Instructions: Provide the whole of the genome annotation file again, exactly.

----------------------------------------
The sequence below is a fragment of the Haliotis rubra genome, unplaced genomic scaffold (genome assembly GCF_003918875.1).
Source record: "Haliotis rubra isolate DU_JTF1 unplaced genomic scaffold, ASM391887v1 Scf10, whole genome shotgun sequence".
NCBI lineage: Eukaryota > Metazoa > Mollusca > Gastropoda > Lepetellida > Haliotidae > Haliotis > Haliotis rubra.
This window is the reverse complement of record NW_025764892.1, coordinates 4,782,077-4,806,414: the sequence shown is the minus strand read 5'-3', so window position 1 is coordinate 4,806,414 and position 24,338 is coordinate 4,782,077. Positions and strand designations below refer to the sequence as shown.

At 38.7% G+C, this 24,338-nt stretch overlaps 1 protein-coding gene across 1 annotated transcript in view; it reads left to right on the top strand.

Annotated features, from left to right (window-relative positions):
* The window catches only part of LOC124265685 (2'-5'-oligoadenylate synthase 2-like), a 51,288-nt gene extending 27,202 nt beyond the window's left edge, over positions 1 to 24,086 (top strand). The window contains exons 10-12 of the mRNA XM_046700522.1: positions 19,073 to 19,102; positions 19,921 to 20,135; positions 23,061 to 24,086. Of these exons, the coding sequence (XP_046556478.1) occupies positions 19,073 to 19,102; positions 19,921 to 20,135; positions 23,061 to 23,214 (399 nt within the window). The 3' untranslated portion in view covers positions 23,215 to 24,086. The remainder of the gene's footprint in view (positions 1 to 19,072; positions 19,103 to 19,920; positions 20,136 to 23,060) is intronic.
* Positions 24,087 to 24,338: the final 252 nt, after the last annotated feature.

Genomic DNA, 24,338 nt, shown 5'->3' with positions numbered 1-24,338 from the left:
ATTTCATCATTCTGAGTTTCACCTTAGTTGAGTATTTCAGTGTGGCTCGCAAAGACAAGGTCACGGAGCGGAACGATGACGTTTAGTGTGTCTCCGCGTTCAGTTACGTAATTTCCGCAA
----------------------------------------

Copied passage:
The sequence below is a fragment of the Haliotis rubra genome, unplaced genomic scaffold (genome assembly GCF_003918875.1).
Source record: "Haliotis rubra isolate DU_JTF1 unplaced genomic scaffold, ASM391887v1 Scf10, whole genome shotgun sequence".
NCBI lineage: Eukaryota > Metazoa > Mollusca > Gastropoda > Lepetellida > Haliotidae > Haliotis > Haliotis rubra.
This window is the reverse complement of record NW_025764892.1, coordinates 4,782,077-4,806,414: the sequence shown is the minus strand read 5'-3', so window position 1 is coordinate 4,806,414 and position 24,338 is coordinate 4,782,077. Positions and strand designations below refer to the sequence as shown.

At 38.7% G+C, this 24,338-nt stretch overlaps 1 protein-coding gene across 1 annotated transcript in view; it reads left to right on the top strand.

Annotated features, from left to right (window-relative positions):
* The window catches only part of LOC124265685 (2'-5'-oligoadenylate synthase 2-like), a 51,288-nt gene extending 27,202 nt beyond the window's left edge, over positions 1 to 24,086 (top strand). The window contains exons 10-12 of the mRNA XM_046700522.1: positions 19,073 to 19,102; positions 19,921 to 20,135; positions 23,061 to 24,086. Of these exons, the coding sequence (XP_046556478.1) occupies positions 19,073 to 19,102; positions 19,921 to 20,135; positions 23,061 to 23,214 (399 nt within the window). The 3' untranslated portion in view covers positions 23,215 to 24,086. The remainder of the gene's footprint in view (positions 1 to 19,072; positions 19,103 to 19,920; positions 20,136 to 23,060) is intronic.
* Positions 24,087 to 24,338: the final 252 nt, after the last annotated feature.

Genomic DNA, 24,338 nt, shown 5'->3' with positions numbered 1-24,338 from the left:
ATTTCATCATTCTGAGTTTCACCTTAGTTGAGTATTTCAGTGTGGCTCGCAAAGACAAGGTCACGGAGCGGAACGATGACGTTTAGTGTGTCTCCGCGTTCAGTTACGTAATTTCCGCAA